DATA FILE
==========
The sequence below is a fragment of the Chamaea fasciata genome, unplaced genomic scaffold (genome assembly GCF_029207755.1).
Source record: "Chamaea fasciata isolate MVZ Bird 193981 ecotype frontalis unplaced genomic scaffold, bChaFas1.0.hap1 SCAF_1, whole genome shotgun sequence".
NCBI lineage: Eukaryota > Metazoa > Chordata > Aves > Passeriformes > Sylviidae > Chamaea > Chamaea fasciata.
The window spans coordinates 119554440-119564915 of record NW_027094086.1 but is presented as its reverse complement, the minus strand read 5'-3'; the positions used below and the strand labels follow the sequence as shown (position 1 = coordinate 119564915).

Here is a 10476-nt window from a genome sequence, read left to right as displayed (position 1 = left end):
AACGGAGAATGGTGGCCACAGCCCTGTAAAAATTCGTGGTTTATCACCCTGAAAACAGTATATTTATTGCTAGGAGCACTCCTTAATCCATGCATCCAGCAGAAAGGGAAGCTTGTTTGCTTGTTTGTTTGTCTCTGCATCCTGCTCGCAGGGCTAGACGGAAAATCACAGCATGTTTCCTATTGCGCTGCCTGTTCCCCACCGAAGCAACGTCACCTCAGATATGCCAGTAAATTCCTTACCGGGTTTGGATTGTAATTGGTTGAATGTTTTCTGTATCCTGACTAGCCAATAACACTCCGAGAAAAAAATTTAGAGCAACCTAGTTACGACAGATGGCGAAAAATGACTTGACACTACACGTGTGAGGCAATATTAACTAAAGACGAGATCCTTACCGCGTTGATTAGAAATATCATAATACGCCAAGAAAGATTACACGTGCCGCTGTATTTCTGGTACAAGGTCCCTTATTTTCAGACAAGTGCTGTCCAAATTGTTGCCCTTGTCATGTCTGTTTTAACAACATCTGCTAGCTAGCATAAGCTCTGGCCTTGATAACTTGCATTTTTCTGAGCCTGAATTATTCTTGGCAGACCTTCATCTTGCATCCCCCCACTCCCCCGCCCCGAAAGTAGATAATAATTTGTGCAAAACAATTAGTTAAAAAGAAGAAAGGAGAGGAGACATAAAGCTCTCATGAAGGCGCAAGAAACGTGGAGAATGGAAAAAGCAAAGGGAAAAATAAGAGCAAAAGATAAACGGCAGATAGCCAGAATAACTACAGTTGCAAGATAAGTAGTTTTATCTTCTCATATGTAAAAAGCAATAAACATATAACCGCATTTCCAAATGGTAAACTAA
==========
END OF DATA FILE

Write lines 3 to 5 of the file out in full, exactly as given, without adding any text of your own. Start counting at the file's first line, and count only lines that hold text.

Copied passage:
NCBI lineage: Eukaryota > Metazoa > Chordata > Aves > Passeriformes > Sylviidae > Chamaea > Chamaea fasciata.
The window spans coordinates 119554440-119564915 of record NW_027094086.1 but is presented as its reverse complement, the minus strand read 5'-3'; the positions used below and the strand labels follow the sequence as shown (position 1 = coordinate 119564915).

Here is a 10476-nt window from a genome sequence, read left to right as displayed (position 1 = left end):